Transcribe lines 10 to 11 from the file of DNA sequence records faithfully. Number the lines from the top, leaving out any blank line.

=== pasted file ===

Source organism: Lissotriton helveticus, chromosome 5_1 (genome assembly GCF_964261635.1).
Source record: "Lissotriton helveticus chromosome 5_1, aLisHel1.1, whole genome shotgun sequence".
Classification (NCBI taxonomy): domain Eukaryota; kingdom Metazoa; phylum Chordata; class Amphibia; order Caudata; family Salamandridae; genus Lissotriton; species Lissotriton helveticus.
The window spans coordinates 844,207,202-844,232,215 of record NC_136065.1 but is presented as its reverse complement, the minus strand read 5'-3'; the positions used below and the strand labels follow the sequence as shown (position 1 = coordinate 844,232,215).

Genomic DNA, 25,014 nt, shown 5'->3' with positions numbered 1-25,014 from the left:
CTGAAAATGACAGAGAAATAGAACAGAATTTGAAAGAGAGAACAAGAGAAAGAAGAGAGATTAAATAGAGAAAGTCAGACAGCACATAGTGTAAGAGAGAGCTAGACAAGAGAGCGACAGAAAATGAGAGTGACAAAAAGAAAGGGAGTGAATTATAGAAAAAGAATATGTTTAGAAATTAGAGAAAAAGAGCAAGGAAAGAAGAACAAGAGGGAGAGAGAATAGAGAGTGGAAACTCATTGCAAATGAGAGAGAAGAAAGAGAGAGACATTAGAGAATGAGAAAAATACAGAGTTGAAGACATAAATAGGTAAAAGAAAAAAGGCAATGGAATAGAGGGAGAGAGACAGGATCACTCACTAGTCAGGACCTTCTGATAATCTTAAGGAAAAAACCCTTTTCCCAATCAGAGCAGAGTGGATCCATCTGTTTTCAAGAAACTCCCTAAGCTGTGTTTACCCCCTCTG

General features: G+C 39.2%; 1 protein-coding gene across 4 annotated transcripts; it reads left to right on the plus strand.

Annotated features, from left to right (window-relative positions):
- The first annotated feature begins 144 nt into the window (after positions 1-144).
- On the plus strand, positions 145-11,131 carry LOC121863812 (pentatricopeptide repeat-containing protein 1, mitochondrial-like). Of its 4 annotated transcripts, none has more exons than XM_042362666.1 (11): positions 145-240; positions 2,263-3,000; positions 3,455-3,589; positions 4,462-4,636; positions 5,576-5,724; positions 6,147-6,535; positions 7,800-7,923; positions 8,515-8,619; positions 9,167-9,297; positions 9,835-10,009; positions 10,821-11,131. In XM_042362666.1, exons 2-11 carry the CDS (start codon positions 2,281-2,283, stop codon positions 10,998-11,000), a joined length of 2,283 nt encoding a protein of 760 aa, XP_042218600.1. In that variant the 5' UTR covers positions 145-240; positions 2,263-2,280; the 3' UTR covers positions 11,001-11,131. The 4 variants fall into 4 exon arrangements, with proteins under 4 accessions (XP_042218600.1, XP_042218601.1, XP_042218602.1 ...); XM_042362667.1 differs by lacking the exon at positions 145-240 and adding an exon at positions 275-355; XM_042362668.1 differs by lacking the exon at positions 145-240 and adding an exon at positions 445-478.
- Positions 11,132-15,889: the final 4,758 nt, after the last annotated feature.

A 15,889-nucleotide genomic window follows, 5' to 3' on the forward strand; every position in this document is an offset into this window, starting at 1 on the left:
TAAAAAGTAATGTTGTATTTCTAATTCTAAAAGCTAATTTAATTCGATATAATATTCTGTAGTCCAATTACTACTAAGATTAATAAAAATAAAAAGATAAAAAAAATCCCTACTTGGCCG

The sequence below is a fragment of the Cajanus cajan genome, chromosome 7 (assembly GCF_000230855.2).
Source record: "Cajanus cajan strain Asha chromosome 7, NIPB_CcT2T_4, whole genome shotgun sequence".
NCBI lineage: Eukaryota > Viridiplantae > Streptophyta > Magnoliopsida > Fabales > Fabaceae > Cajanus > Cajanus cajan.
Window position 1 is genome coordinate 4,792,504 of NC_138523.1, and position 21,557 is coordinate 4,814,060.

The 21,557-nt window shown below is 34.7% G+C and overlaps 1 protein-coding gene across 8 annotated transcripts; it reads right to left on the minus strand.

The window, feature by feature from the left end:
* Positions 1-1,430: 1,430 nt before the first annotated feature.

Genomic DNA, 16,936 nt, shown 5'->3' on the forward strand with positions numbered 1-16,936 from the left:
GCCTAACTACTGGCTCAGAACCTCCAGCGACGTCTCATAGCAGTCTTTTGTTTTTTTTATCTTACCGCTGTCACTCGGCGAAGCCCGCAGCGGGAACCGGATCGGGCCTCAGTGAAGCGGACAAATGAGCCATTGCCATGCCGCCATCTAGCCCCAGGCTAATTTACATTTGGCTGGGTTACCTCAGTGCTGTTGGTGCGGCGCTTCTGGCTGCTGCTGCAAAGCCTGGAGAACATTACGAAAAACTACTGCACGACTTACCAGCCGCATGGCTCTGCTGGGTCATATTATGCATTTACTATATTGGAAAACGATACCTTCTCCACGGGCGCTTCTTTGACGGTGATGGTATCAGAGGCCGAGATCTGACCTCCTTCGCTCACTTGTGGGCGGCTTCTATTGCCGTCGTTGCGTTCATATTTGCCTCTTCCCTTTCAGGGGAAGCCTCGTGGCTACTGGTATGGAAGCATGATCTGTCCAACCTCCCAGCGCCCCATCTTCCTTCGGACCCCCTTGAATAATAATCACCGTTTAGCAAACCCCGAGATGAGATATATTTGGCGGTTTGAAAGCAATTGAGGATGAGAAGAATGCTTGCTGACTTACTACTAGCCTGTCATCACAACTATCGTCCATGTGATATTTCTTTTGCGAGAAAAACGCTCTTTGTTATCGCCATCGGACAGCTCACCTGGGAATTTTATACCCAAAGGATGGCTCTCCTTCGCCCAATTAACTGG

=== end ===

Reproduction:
- On the plus strand, positions 145-11,131 carry LOC121863812 (pentatricopeptide repeat-containing protein 1, mitochondrial-like). Of its 4 annotated transcripts, none has more exons than XM_042362666.1 (11): positions 145-240; positions 2,263-3,000; positions 3,455-3,589; positions 4,462-4,636; positions 5,576-5,724; positions 6,147-6,535; positions 7,800-7,923; positions 8,515-8,619; positions 9,167-9,297; positions 9,835-10,009; positions 10,821-11,131. In XM_042362666.1, exons 2-11 carry the CDS (start codon positions 2,281-2,283, stop codon positions 10,998-11,000), a joined length of 2,283 nt encoding a protein of 760 aa, XP_042218600.1. In that variant the 5' UTR covers positions 145-240; positions 2,263-2,280; the 3' UTR covers positions 11,001-11,131. The 4 variants fall into 4 exon arrangements, with proteins under 4 accessions (XP_042218600.1, XP_042218601.1, XP_042218602.1 ...); XM_042362667.1 differs by lacking the exon at positions 145-240 and adding an exon at positions 275-355; XM_042362668.1 differs by lacking the exon at positions 145-240 and adding an exon at positions 445-478.
- Positions 11,132-15,889: the final 4,758 nt, after the last annotated feature.